Bryum argenteum (NL: Zilvermos / EN: Silver-moss / DE: Silber-Birnmoos / FR: Bryum d'argent) is perhaps the most recognizable of all Belgian mosses. It forms pale green or almost white, compact tufts or patches which look shiny and silvery grey when dry. The crowded shoots are usually less than 1 cm tall, and the rounded, concave leaves (0.75–1.25 mm long) cause the shoots to look smoothly cylindrical, hardly altered when dry. The nerve ends well below the leaf tip. B. argenteum is widespread and often abundant in disturbed habitats which may become very dry and are usually rich in nutrients such as nitrates. These include soil on and by paths (including cracks between paving slabs), roads, in arable fields, on waste ground and railway lines. It may also be found on stone rather than soil, as on walls, buildings, roofs, and concrete and tarmac.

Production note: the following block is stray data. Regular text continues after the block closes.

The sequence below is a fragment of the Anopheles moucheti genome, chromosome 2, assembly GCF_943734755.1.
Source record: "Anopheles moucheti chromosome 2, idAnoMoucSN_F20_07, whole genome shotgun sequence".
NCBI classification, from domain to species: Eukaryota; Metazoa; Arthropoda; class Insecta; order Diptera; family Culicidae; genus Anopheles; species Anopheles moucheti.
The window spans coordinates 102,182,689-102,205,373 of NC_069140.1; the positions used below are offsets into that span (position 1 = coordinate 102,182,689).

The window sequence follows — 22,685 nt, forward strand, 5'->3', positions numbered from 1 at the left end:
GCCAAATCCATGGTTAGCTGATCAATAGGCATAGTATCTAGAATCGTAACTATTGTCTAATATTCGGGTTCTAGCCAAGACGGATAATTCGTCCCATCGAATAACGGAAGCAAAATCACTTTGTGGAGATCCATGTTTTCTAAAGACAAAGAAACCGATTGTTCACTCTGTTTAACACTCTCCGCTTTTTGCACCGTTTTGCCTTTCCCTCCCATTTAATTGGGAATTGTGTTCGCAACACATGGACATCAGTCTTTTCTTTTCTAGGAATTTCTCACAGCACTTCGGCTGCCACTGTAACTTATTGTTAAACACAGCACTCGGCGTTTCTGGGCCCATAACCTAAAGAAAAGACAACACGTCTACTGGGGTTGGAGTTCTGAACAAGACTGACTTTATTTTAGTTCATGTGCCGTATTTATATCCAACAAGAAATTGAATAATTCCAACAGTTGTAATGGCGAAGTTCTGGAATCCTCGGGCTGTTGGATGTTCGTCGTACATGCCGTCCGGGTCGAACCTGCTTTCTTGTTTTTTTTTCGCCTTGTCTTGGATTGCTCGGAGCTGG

(info on the species based on: "Mosses and Liverworts of Britain and Ireland - a field guide" published by the British Bryological Society)
Image: Ranst (B) - 31/01/2012
© Johan Dierckx
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